John Ritter and Pam Dawber play Roy and Helen Knable, a married couple who end up sucked into a world of TV programmes all designed to kill them off, allowing their souls to be added to a valuable total. If they can somehow survive for 24 hours then they can return to their normal lives. But that doesn't usually happen. Running through a variety of twisted shows (with pun-tastic names such as I Love Lucifer, Golden Ghouls, Northern Overexposure and Fresh Prince Of Darkness), Roy and Helen are sometimes helped and sometimes hindered by Crowley (Eugene Levy) while the evil Spike (Jeffrey Jones) keeps an eye on the proceedings.
Directed by Peter Hyams, there are a lot of pop culture references packed into Stay Tuned that made it feel dated not too long after it was first released, in the early '90s. But for people who watched most of their TV in the late '80s and early '90s there's plenty of fun to be had. The script by Tom S. Parker and Jim Jennewein doesn't try to be too clever, concentrating instead on keeping the gags and the references flying thick and fast (and who can fail to love an advert for a movie entitled Three Men And Rosemary's Baby?) and developing the main characters into people who might just survive their experience and learn to be better people, don'tchaknow.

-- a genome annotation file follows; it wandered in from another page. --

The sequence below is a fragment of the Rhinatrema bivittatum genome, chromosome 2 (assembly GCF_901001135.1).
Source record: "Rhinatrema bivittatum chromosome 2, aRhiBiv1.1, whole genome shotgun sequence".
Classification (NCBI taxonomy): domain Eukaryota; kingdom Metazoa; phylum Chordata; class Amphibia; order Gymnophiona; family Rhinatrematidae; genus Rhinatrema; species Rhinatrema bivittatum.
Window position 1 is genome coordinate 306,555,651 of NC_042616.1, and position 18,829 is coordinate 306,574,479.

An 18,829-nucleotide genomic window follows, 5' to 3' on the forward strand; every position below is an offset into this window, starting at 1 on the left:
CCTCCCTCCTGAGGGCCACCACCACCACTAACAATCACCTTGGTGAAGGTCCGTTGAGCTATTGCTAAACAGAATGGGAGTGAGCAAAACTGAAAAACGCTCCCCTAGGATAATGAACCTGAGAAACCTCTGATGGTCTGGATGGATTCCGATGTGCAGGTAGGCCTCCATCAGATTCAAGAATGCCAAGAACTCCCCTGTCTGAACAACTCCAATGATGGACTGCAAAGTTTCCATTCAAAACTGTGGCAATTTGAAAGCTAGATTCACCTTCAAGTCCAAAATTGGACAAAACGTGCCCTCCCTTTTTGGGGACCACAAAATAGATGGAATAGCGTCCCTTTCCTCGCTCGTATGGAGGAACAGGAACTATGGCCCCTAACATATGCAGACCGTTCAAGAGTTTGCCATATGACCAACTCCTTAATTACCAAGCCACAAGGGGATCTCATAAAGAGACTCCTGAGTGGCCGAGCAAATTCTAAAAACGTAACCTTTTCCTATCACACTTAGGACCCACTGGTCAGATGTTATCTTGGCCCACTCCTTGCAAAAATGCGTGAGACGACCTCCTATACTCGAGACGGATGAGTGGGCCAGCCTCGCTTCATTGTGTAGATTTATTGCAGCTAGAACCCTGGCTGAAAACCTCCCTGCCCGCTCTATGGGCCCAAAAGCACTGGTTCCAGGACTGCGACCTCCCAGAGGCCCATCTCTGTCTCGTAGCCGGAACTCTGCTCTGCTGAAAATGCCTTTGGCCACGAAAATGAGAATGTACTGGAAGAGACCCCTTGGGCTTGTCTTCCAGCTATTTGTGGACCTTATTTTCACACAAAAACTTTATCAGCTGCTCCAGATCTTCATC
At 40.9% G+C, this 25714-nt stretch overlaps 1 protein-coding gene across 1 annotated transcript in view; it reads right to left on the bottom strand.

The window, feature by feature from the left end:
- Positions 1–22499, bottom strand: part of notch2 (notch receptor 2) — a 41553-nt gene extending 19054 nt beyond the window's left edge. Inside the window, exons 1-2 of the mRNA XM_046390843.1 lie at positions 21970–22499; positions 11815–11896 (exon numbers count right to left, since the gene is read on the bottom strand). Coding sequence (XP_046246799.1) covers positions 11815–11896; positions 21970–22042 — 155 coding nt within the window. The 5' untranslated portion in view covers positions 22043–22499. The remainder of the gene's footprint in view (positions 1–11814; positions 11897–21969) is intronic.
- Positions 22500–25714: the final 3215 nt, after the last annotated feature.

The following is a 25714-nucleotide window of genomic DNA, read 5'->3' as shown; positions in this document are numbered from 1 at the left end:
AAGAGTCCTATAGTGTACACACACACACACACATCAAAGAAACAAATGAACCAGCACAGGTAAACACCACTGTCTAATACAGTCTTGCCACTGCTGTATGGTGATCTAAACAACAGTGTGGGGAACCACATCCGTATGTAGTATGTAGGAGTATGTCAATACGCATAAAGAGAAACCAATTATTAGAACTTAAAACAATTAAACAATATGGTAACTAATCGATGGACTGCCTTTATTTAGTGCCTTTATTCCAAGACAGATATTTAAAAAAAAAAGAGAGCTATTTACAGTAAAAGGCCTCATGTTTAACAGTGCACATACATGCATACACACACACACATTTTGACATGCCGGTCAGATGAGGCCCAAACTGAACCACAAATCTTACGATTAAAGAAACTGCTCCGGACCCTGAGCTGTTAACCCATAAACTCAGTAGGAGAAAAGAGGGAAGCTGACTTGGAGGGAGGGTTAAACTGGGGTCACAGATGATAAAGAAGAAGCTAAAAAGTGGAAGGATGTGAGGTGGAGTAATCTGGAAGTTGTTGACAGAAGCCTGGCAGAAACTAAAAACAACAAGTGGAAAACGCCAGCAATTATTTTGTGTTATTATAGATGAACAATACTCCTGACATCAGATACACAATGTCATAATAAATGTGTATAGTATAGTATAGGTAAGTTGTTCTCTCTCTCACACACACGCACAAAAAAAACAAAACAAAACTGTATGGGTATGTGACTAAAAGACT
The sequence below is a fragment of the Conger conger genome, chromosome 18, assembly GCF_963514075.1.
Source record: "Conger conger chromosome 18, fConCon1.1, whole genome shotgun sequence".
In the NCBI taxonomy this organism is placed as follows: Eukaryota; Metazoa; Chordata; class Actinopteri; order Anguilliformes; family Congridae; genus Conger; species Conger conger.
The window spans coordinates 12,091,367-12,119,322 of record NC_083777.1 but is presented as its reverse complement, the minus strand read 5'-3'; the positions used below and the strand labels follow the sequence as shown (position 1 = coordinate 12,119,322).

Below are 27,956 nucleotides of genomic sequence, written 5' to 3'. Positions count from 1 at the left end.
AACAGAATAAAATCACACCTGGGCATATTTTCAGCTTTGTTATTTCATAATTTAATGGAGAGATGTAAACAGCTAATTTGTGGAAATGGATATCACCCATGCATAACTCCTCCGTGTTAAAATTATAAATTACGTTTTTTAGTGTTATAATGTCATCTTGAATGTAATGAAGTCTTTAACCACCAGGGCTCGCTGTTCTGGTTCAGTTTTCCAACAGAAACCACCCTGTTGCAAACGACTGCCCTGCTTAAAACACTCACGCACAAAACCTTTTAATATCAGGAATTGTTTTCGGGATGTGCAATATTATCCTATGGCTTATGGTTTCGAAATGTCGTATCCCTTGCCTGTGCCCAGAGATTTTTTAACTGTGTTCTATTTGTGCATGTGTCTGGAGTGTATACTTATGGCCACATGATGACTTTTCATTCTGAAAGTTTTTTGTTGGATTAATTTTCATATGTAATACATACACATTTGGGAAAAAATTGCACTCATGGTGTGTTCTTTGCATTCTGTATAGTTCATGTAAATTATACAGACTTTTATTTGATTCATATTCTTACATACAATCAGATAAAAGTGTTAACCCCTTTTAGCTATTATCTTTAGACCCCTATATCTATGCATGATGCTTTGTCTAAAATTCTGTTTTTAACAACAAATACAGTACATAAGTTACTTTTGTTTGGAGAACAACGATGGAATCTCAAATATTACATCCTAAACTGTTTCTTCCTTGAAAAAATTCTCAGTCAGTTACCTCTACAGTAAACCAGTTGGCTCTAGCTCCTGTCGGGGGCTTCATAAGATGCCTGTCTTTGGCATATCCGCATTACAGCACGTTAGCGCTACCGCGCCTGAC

Ritter and Dawber are both good enough in the lead roles. The former tends to be good in almost everything that he does, while Dawber is interesting to watch in movies, purely because she's done relatively few throughout her career. Jones is enjoyably evil as Spike, and Levy puts in another enjoyable comedy turn. David Tom and Heather McComb are perfectly fine as the teenage kids, and Don Calfa gets to join in with the fun for a little while, as do . . . . . . . . . . . Salt 'n' Pepa.
There's not a lot else that needs to be said about Stay Tuned. It's fun, it tries to use the budget effectively at all times (especially considering how many gags and references are packed into the runtime), and it holds up as an enjoyably anarchic comedy. There's even a sequence that has Ritter and Dawber turned into animated characters, and that's far from the most far-fetched moment.
Many people won't recognise all of the comedic targets, but this is a blast for anyone born in the late '70s or early '80s. Give it a try if you haven't seen it already.